Time Is Running Out for the ‘Year of the Bond’ as Losses Mount

The tagline from Wall Street was that 2023 was the year of the bond. Instead, fund managers are coming to terms with one of the toughest years ever.

(Bloomberg) — The tagline from Wall Street was that 2023 was the year of the bond. Instead, fund managers are coming to terms with one of the toughest years ever.

Lacy Hunt, Hoisington Investment Management Co.’s 81-year-old chief economist, who’s been analyzing markets, Federal Reserve policy and the economy for around a half-century, says it’s been the hardest of his entire career. 

At HSBC Holdings Plc, Steve Major says he was “wrong” to assume the US government’s growing supply of bonds didn’t matter. Earlier this month, Morgan Stanley finally joined Bank of America and moved to a neutral position on Treasuries.

“It’s been a very, very humbling year,” Hunt said. A 13% year-to-date loss for the firm’s Wasatch-Hoisington U.S. Treasury Fund comes on top of 2022’s 34% drop, data compiled by Bloomberg show.

Treasuries declined on Monday as concerns eased that the Israel-Hamas war would escalate to engulf other countries in the Middle East. The yield on 10-year US notes rose nine basis points to 4.70%. That’s more than 80 basis points higher than where it started 2023.

Last year’s steep losses were easier to explain to clients — everyone knows bond prices suffer when inflation is high and central banks are driving up interest rates. 

The expectation in 2023 was that the US economy would crater under the weight of the sharpest run of hikes in decades — bringing gains for bonds on the expectation of policy loosening to come. 

Instead, even as inflation slowed, jobs data and other key measures of the economy’s health remained strong, keeping the threat of faster price growth ever-present. Yields catapulted to highs not seen since 2007, putting the Treasury market on course for an unprecedented third year of annual losses. 

And without the Federal Reserve in the market buying bonds to hold down borrowing costs, the US’s massive deficits — and the ballooning issuance needed to plug them — now matter in a way they didn’t before.

Hoisington’s Hunt and his colleagues constantly discussed whether to conduct a wholesale alteration of their favorable view on long-term debt, as their assumption that slowing inflation would curb yields failed to materialize. They did trim their duration earlier in the year, but not sufficiently.

“We thought that inflation would come down and it did,” Hunt said. “In fact, there has been no decline that large in inflation that has not been involved with a recession in its immediate aftermath in the past. So the fact that gross domestic product is still rising is unprecedented.”

At the same time, it’s the expectation that a contraction will eventually happen that’s keeping Wall Street’s bruised bulls from retreating too far as they try to manage their so-called constrained funds that can invest solely in the Treasury market.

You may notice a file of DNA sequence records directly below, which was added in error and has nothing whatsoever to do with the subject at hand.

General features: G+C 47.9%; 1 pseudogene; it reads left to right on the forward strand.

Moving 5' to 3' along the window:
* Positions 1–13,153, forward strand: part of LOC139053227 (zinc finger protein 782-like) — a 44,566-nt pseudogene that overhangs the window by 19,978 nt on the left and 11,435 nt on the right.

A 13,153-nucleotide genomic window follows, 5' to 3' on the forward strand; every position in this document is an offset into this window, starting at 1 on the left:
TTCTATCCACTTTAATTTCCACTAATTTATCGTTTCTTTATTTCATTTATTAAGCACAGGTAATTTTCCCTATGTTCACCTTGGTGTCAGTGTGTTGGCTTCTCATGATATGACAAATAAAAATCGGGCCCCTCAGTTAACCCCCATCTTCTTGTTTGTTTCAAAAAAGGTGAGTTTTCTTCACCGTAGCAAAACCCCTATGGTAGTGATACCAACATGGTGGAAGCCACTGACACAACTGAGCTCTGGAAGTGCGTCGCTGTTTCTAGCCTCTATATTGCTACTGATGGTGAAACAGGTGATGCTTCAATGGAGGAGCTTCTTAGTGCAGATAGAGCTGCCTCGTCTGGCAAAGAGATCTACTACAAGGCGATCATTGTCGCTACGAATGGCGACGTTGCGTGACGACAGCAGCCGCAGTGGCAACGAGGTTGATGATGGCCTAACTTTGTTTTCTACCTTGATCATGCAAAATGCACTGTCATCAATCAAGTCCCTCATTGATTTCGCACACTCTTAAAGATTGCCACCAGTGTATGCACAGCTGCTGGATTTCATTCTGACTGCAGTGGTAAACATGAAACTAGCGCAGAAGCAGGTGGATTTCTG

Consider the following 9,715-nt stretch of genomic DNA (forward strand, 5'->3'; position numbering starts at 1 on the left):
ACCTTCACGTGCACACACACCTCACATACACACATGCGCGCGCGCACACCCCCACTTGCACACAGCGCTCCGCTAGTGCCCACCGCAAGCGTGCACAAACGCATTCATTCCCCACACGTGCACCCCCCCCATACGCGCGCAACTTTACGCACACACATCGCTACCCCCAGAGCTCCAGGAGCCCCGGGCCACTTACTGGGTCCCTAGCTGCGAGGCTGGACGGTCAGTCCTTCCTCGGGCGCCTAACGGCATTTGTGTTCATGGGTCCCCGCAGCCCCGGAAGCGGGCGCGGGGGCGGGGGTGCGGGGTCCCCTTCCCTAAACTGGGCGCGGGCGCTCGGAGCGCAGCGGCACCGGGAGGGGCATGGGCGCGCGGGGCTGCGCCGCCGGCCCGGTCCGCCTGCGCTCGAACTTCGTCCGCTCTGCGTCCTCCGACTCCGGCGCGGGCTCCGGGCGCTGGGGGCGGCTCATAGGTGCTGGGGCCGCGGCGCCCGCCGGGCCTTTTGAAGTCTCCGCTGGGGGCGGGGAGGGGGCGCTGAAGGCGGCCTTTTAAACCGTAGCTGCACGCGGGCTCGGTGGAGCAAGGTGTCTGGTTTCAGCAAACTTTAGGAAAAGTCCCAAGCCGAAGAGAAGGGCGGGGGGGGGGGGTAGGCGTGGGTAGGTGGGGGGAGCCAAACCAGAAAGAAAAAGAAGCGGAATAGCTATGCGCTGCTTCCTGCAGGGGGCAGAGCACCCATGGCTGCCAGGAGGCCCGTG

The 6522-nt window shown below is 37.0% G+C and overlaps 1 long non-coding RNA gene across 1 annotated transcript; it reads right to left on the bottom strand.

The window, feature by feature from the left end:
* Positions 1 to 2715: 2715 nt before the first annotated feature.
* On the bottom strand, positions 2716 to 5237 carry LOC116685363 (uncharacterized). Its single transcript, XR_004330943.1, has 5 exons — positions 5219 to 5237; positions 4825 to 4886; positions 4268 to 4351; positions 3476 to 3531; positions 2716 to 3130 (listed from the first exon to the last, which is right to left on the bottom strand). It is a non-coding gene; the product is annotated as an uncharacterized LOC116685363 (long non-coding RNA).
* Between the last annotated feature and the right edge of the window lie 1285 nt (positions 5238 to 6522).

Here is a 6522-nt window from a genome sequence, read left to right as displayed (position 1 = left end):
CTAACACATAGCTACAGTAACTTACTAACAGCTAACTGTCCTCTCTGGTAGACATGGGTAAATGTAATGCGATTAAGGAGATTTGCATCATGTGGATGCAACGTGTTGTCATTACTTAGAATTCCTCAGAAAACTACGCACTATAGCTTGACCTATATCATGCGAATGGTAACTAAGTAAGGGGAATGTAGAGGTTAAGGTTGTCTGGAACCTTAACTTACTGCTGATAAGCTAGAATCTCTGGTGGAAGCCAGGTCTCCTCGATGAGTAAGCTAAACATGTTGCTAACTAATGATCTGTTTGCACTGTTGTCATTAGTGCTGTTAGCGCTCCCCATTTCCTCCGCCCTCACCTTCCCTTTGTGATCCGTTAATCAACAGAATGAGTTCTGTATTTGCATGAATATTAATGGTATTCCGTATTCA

“A hard landing is coming,” Hunt said. 

Attractive Levels

Bob Michele, chief investment officer for fixed income at J.P. Morgan Asset Management, trimmed the overweight position he’d built in Treasuries when 10-year yields hit 4.30%. They’ve risen by more than 50 basis points since. While the current levels look attractive, the 40-year bond-market veteran is waiting for the dust to settle.

“We have to respect the market technicals and see where this can wash out,” said Michele, who earlier this year predicted yields could come down as low as 3% across the curve by August. If yields on longer maturities go above 5.25% and the employment market stays firm, then it’s time to retreat for real, he said. 

For a year touted by the likes of Vanguard Group Inc. and private equity giant KKR & Co Inc as the point where Treasuries roar back — an “anchor in the storm,” Michele said at the time — the reality has been sobering. Since April, the 10-year Treasury yield has posted back-to-back monthly gains. 

And while the bond market has clawed back some losses in the past week, it’s fueled by traders hunting the least-risky assets as the war between Israel and Hamas stokes fears of escalation. Behind the gains the core uncertainty hasn’t gone away, with the Fed signaling that the next change in interest rates could be a hike.

Read More: US Consumer Prices Rise at Brisk Pace for Second Straight Month

To be sure, a U-turn now would be costly: many long positions were opened when yields were at 3.75%, according to data compiled by Jefferies International. 

And even after the bond slump, there are still metrics that suggest investors can sit tight for longer. The so-called yield-to-duration ratio — a gauge of how much bond yields would need to climb to wipe out the value of future interest payments — is hovering around 89 basis points.

Read More: Bond Traders Are Starting to Bail on Winning Yield-Curve Bets

Despite moving to shorter maturities, Mike Riddell, a portfolio manager at Allianz Global Investors UK Ltd., says he is still “very bullish bonds.” For Aliki Rouffiac who manages multi-asset portfolios for Robeco, higher yields increase the risk of an economic hard landing, which is why she’s using bonds to hedge against a possible prolonged pullback in stocks.

“It’s been a tricky three years,” said Chris Iggo, chief investment officer of core investments at AXA Investment Managers. “The market has given the doubters more reasons to question the value of fixed income. Let me be bold though. Next year will be the year of the bond.”

–With assistance from Garfield Reynolds and Sagarika Jaisinghani.

(Updates bond moves in fifth paragraph.)

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